--> http://www.wired.com/wired/archive/4.01/channeling_pr.html

What I don't understand about this is - What makes Wimdu a clone of AirBnB, but AirBnB not a clone of Homeaway/VRBO?

I'm not trying to be flippant, really wondering what is new about AirBnB (other than a much better interface)

Check out both sites: http://www.wimdu.com and http://www.airbnb.com

The designs are very, very similar. Blatantly so, imho. Even the logos are in the same style.

Wow, that is quite similar. The steps to change one to the other would be pretty simple. For example: switch the color on the logo with the color on the List your space button. I must say that the AirBnb slideshow is way better. It shows each slide for a longer period of time, and the transition is slower. Relaxing to view, as it should be.

Does VRBO do partial apartment rentals? I've used both (Airbnb for the first time this week), liked both, but have the impression VRBO is entirely whole-house rental --- and significantly more expensive.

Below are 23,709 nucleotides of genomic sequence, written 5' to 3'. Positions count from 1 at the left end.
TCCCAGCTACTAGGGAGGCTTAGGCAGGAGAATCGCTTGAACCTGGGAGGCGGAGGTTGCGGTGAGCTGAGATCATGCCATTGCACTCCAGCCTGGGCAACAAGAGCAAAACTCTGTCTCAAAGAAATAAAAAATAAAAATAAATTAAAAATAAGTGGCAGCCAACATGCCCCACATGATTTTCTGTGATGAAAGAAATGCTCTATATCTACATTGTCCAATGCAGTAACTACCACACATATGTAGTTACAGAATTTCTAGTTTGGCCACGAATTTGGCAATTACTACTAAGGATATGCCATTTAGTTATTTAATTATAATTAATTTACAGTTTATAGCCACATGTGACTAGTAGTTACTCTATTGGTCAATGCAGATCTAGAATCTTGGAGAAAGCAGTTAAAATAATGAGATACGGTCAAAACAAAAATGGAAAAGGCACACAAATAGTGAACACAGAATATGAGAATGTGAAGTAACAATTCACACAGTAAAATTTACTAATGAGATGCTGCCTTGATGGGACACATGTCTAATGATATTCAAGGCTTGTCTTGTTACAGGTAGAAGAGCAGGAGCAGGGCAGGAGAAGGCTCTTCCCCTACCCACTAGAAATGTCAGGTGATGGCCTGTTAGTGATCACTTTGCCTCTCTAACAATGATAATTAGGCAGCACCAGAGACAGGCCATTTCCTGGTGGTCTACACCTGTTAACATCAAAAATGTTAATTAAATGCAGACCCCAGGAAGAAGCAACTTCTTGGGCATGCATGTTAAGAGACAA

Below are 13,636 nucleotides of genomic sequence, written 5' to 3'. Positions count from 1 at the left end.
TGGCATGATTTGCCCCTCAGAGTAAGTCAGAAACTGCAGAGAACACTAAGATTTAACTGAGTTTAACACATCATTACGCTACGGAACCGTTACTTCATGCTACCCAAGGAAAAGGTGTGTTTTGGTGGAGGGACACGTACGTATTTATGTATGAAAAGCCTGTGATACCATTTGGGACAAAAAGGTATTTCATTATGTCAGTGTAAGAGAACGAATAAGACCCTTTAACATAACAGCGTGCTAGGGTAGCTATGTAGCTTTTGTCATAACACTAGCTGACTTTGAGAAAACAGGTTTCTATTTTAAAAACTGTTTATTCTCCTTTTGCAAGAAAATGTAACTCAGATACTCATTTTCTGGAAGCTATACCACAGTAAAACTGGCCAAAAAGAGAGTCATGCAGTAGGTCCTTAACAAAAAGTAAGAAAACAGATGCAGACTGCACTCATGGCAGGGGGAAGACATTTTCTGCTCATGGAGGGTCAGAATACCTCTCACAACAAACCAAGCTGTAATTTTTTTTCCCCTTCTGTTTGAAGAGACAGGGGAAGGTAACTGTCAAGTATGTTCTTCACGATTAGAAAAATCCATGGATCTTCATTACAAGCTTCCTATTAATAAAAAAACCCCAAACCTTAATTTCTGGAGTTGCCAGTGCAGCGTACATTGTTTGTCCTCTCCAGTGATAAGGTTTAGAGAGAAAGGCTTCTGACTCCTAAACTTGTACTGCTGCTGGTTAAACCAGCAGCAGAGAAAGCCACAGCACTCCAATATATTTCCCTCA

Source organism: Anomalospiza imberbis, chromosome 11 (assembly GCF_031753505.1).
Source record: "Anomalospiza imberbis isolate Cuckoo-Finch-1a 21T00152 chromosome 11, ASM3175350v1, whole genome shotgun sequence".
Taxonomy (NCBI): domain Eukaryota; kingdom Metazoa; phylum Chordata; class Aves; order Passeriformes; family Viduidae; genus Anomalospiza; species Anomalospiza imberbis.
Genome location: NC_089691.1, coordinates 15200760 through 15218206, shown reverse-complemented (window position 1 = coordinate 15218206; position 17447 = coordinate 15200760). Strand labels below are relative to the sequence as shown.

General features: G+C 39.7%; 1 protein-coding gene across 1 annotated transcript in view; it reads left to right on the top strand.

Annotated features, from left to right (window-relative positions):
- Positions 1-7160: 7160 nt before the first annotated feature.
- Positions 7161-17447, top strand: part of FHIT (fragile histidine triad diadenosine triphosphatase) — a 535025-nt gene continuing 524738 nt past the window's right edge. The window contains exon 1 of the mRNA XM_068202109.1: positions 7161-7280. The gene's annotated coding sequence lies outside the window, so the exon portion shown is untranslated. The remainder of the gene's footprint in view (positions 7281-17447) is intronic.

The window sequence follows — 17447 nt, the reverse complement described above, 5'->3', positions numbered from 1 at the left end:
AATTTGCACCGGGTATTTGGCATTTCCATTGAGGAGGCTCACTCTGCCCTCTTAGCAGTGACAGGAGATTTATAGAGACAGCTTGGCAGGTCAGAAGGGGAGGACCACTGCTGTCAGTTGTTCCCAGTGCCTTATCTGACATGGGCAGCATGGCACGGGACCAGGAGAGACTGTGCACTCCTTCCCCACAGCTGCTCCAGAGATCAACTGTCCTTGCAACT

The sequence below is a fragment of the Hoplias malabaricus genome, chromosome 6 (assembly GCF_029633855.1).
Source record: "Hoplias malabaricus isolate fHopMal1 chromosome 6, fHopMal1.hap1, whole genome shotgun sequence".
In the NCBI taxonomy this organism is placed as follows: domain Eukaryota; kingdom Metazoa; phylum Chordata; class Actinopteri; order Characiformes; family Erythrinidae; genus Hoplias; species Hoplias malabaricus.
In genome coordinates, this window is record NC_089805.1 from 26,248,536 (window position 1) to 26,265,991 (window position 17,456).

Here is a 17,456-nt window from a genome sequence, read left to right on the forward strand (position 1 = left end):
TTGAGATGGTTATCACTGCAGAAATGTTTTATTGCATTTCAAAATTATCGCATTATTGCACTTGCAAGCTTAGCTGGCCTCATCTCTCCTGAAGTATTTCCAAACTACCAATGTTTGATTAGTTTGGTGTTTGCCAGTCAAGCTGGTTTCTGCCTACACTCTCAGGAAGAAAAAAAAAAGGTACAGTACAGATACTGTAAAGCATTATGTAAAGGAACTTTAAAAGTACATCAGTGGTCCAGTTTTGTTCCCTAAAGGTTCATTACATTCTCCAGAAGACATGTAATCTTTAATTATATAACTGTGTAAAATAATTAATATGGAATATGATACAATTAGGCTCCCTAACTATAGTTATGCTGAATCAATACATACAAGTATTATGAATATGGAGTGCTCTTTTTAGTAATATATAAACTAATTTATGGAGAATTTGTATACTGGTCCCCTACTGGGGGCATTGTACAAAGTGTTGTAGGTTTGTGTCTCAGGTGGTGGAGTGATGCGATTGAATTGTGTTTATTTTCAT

From the article, it sounds like these new sites are literally clones. They are scraping Airbnb listings and posting them on their own sites. They aren't just using the idea of Airbnb, they are using the content.

That's just what I can glean from the article.

I didn't see any mention of scraping.

> I'm not trying to be flippant, really wondering what is new about AirBnB (other than a much better interface)

I think you might have answered a decent chunk of the question in your parentheses, there.

To elaborate with an excerpt from http://www.paulgraham.com/start.html: